Common Criteria 6.4
One of the first steps of the SOC 2 audit process is scoping the engagement, which tells auditors what people, processes, and technologies will be included in the assessment. Because auditors will assess an organization’s compliance with the 2017 Trust Services Criteria, organizations need to demonstrate that they comply with common criteria 6.4. Common criteria 6.4 says, “The entity restricts physical access to facilities and protected information assets (for example, data center facilities, backup media storage, and other sensitive locations) to authorized personnel to meet the entity’s objectives.” In order to comply with this criterion, organizations need to identify all people, processes, and technologies that impact the internal controls over physical security by taking inventory of physical devices. It’s no longer enough for organization’s to only identify physical devices within their office buildings. Instead, they’ll need to look at remote locations, such as home offices or coffee shops, as well as third-parties. Let’s discuss why taking inventory of physical devices is so important to SOC 2 compliance.
The Importance of Taking Inventory of Physical Devices
If you don’t know which physical devices your organization possesses, how can you possibly ensure that they aren’t stolen or breached? What would be the impact if your remote employee’s company-provided cell phone was stolen? Could sensitive company information be accessed? While taking inventory of physical devices within an office building is important, organizations must go a step further to identify absolutely all physical devices, including both hard and software, that could be compromised by a malicious hacker or employee. For example, let’s say that more than half of an organization’s employees work remotely. What physical security controls need to be employed to ensure that the physical devices they hold are protected? Are there processes in place to wipe an employee’s laptop remotely if it is stolen? When pursuing SOC 2 compliance, taking an accurate and realistic inventory of physical devices is critical for ensuring that the engagement is properly scoped and that the internal controls over physical device security are accurately assessed.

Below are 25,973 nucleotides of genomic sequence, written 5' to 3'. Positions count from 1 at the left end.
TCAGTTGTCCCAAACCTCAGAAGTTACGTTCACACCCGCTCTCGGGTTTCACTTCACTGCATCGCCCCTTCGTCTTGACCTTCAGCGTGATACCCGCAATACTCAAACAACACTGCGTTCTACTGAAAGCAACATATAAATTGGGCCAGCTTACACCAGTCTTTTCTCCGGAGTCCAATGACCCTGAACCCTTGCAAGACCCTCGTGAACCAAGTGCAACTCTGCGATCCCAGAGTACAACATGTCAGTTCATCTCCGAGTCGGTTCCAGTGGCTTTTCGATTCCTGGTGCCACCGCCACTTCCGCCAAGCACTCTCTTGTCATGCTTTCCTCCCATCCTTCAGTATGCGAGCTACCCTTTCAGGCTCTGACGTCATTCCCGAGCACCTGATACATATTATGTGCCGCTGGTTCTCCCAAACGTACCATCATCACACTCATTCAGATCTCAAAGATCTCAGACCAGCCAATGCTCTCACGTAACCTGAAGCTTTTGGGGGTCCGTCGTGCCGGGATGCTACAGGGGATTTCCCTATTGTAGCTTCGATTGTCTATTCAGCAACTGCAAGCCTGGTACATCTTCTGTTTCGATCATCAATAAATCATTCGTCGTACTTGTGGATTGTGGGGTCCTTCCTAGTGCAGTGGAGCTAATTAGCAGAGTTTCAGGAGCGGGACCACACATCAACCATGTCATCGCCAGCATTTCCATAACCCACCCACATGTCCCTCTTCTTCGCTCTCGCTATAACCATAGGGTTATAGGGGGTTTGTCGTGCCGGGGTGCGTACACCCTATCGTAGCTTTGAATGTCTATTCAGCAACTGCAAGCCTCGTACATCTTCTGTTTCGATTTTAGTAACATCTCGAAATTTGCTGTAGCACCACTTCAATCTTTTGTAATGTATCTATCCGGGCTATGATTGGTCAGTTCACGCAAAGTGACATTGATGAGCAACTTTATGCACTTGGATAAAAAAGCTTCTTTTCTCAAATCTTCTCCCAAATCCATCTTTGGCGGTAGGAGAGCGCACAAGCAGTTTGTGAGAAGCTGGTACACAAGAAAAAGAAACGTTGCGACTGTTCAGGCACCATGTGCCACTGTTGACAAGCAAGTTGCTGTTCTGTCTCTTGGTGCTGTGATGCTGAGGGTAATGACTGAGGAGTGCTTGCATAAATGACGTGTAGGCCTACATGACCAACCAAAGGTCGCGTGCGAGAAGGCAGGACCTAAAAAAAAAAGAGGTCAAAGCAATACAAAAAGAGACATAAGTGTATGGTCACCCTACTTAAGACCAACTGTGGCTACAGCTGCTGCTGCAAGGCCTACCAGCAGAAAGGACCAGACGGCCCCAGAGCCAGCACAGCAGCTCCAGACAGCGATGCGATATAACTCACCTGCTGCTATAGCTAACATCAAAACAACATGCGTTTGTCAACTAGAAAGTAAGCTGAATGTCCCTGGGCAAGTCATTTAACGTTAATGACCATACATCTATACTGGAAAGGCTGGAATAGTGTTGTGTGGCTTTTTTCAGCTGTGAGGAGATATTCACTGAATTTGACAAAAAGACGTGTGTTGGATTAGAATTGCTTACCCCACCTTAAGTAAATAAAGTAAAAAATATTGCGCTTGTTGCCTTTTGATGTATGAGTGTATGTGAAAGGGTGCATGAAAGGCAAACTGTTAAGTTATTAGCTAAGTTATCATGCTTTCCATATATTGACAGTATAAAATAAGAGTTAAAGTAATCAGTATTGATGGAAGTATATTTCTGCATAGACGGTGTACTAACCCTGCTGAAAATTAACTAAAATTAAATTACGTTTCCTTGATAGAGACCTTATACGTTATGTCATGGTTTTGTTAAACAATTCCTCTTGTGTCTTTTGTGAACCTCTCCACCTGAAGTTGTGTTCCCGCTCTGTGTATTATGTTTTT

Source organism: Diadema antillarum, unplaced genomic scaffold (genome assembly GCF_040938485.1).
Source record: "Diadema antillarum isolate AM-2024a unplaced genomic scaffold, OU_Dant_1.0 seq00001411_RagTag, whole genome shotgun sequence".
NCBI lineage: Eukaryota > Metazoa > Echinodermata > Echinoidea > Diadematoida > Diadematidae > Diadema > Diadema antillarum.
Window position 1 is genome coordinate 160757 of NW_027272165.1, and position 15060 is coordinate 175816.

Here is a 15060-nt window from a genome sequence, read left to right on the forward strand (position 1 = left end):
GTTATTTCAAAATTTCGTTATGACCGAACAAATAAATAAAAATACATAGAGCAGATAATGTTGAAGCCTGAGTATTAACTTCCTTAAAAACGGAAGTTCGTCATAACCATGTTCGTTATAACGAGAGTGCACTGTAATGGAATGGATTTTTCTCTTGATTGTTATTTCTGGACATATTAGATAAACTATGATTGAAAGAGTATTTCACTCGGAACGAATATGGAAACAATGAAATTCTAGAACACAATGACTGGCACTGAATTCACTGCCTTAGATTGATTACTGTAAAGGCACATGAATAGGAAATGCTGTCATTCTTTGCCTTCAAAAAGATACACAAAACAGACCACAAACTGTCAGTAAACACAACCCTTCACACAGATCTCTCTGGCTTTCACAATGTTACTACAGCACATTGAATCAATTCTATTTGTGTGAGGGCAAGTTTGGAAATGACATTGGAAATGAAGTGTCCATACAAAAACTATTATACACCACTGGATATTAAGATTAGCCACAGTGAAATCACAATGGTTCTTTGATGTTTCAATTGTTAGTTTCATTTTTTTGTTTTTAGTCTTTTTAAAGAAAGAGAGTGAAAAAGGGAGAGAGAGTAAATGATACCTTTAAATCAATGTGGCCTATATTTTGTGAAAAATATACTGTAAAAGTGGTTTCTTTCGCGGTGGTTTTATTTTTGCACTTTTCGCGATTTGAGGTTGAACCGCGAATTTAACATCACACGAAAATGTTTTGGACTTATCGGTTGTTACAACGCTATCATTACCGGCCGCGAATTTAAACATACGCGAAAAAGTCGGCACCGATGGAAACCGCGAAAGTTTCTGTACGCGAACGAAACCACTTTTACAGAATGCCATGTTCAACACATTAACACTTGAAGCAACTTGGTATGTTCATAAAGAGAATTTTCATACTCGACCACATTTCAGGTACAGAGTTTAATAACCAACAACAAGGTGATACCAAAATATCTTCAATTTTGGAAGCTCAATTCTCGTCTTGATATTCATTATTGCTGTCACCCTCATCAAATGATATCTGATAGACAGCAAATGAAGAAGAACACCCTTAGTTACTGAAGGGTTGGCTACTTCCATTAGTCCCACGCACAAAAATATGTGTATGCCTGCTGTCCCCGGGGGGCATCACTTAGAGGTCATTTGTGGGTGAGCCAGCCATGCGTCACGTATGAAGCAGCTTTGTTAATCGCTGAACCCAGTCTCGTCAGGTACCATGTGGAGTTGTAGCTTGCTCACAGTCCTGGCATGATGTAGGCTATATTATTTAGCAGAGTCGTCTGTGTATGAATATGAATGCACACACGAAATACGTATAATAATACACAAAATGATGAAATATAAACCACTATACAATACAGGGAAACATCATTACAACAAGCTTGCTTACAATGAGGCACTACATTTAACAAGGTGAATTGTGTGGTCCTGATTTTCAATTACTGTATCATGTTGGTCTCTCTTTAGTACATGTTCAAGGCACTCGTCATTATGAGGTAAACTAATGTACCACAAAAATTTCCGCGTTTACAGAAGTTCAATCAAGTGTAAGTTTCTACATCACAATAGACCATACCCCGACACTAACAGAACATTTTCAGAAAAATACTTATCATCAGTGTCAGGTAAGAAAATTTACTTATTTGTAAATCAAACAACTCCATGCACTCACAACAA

More SOC 2 Resources
It’s very important when you’re assessing your physical environment to take a good inventory of where you have not only electronic data, but physical devices that could potentially store that data or access that data through some remote technology. When I talk about inventory, I’m talking about not only the physical offices where your people operate, but also home offices, third-party locations where you might have employees do some work, backup media facilities or third-parties that pick up media, tapes, drives, etc. You want to include all of these places in your inventory of where you want to ensure that proper physical access controls are located. Too often, clients minimize the impact of where a physical location may or may not be in scope, and they forget about some of the locations where they should still consider physical controls. For example, if you have remote employees – people that work out of their car, coffee shops, or home or they travel with laptops and other removable media – you would want to think about other physical controls that you would put on those devices, so that you can make sure that they are protected and not stolen out of cars or in transit. When you think about physical security controls and where to implement them, make sure you first do a proper inventory of your locations so that you can then evaluate which controls are necessary.